/17/2008, 6:03 p.m.. ET
By LARRY MARGASAK The Associated Press
WASHINGTON (AP) — Legal aid programs serving poor people spent federal money on booze, interest-free loans for staff, late charges on overdue bills and even lobby registration fees.
The parent organization that distributes grants to programs in all 50 states, Legal Services Corp., failed to monitor how the money was spent by state and local legal aid officials, according to congressional investigators in a new report. It did not specify how much money was misspent but questioned use of more than $1 million in payments.
The new report, obtained by The Associated Press, was based on examination of spending at 14 of 138 legal aid programs financed by the Washington-based Legal Services Corp.
The top officials of the Legal Services Corp. responded, "We have no tolerance for any spending of grantee funds outside the law or the regulations of the LSC, and have formally referred all potential violations noted in the report to our Office of Inspector General."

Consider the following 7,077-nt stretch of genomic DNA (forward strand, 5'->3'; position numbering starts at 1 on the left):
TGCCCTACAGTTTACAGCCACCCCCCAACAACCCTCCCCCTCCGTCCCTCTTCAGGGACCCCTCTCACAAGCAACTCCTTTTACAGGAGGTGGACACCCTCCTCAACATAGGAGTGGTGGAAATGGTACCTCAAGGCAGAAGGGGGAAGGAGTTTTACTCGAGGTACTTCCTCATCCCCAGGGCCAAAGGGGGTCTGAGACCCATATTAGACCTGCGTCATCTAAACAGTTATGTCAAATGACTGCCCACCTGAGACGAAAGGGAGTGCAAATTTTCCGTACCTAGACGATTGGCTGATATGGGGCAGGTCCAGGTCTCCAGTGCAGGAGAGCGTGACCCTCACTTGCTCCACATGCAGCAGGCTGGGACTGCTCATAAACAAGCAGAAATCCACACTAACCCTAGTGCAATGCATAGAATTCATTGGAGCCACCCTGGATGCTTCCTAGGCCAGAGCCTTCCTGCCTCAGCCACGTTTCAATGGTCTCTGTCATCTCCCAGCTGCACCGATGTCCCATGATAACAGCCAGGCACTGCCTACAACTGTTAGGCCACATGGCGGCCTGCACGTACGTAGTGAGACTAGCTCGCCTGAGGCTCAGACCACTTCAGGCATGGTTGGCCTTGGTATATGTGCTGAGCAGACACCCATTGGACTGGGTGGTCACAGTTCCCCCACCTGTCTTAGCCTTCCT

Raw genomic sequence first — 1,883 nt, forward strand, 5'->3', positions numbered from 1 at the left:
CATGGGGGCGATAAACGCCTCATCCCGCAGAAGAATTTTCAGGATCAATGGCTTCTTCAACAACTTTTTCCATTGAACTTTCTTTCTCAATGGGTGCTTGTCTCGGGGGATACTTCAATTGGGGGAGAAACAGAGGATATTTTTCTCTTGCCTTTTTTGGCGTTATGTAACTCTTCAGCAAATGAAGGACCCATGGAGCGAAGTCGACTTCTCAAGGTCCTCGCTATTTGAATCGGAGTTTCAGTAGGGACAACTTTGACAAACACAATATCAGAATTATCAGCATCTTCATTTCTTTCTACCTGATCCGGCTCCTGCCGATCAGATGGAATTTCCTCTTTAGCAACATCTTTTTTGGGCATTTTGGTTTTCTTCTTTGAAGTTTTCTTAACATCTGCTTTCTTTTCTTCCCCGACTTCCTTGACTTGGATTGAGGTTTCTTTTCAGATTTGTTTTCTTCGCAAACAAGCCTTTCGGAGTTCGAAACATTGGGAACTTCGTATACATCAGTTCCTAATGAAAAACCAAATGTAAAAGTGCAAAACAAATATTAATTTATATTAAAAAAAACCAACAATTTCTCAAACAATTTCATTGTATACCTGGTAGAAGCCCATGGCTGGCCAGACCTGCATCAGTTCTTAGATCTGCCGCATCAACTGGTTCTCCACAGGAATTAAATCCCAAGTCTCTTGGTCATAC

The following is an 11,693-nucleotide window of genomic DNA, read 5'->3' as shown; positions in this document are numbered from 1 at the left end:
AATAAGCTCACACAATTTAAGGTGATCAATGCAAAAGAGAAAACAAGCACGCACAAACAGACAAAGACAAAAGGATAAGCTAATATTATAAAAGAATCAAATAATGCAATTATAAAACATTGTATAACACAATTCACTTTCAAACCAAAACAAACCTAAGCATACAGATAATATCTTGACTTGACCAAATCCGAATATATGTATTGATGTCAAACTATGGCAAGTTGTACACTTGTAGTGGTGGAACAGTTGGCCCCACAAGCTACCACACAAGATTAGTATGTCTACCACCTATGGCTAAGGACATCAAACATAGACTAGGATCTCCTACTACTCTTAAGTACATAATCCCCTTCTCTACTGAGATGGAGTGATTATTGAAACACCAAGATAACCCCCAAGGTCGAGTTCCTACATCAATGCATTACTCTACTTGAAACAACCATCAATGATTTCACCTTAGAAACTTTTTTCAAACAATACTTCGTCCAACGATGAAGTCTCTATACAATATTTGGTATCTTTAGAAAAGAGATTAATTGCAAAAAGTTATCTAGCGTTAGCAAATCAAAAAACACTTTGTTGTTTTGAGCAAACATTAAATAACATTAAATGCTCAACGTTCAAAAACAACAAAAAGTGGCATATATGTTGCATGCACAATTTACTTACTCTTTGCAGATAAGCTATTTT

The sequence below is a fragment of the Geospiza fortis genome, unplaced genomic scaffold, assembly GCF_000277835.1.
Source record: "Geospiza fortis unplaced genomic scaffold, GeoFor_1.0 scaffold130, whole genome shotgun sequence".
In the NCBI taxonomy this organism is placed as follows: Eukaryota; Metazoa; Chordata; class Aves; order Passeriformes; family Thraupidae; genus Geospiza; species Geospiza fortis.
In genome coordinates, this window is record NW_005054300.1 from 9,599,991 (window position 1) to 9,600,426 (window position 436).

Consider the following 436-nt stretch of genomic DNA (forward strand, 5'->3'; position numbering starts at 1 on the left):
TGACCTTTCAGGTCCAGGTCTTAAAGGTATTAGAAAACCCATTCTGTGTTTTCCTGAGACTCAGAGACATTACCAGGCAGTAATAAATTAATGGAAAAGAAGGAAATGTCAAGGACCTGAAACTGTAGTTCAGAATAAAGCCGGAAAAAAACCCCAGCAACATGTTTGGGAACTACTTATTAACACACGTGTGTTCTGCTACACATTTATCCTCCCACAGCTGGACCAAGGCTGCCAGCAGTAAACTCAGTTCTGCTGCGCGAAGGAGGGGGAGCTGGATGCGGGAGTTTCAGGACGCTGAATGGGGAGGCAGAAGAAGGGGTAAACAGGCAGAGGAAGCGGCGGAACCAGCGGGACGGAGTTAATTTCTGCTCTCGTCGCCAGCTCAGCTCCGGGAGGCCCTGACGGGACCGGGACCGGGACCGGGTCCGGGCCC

"We will take whatever actions are warranted when all of the facts are known," said corporation President Helaine Barnett and Board Chairman Frank Strickland.
Among the organizations whose activities were questioned in the report: Nevada Legal Services Inc.; California Indian Legal Services Inc.; Legal Aid and Defender Association of Detroit; Legal Services for New York City; Philadelphia Legal Assistance Center; Wyoming Legal Services; and Laurel Legal Services Inc. of Greensburg, Pa.
Some of those groups were not identified in the GAO report, but congressional offices disclosed they were among the ones targeted by GAO investigators.
After an April 2006 visit to the Las Vegas office of Nevada Legal Services, the GAO cited the conclusion of inspectors' checking the program's performance: "Overall, this program is in very good shape. Its delivery structure is sound, its management is excellent, and its case handling staff are performing at a high level."